“It’s a far more revolutionary concept than people give it credit for. It’s not about coupons. It’s about customer acquisition. It’ll be a real-time marketplace. An owner could say, ‘It’s Tuesday night, it’s raining, my restaurant is empty, I’ll knock off $15 for anyone who comes out tonight.’ Right now we have a system where consumers aren’t rewarded for their time, expenditures, or loyalty.”

Rainey says he foresees a world in which businesses will have two marketing budgets—a broad one for brand building and awareness and a separate one for attracting customers on, say, Tuesday night.

Bringing more efficiency to those markets, improving the lives of business owners and customers, is an exciting proposition for O’Shaughnessy. When he considered taking the LSAT for admission to law school, he found he enjoyed the test’s logic problems—and continued buying practice tests even after he ruled out law school.

Last year, he purchased a Segway to explore whether the machine heralded a new era of local transportation. O’Shaughnessy and his wife, whom he met at Revolution Health, live near DC’s U Street, Northwest, some 1.4 miles from LivingSocial’s Chinatown offices. Walking to the office takes 35 minutes, commuting via Metro takes 27 to 33, and driving and parking takes 12 to 13 if he can find parking quickly. The Segway takes just 11 minutes with no parking search involved.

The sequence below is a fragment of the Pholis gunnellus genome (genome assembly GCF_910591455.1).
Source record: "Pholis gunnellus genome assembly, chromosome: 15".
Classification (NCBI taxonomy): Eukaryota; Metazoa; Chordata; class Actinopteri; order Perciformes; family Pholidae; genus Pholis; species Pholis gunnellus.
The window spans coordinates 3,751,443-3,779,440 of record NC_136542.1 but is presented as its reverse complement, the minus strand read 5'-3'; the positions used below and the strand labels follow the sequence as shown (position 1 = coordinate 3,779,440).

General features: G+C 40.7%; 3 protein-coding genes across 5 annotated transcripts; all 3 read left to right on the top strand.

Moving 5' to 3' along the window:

“That’s efficient—it could save 40 minutes a day,” he says. “So why aren’t more people using the most efficient technology? Is it because there’s no network effect, no infrastructure to support it? Is it because it’s too expensive? How could it be made more likely to be adopted?”

Those questions apply equally to LivingSocial’s experiences. With close to 100 million users, the company, between its coupon business and its Visual Bookshelf and Pick Your Five apps, has lots of information about users’ tastes. Its success has much to do with how it harnesses that data and more efficiently tailors deals and experiences for users—and whether it can do that better than Groupon.

LivingSocial took the first steps in its next incarnation this fall with the October purchase of the New York–based boutique adventure company Urban Escapes. The concept, which LivingSocial is selling in five markets and plans to roll out nationwide, is part of its move into producing guided events. A recent Urban Escapes deal in Washington featured a Shootin’ & Drinkin’ outing—shotgun training followed by a Scotch tasting; 633 Washingtonians purchased the $80, six-hour trip.

“LivingSocial is about meeting new people and trying new things,” O’Shaughnessy says. “It’s doing things in real life with your friends.”

Says Batalion: “We say that you buy a Groupon but you join LivingSocial.”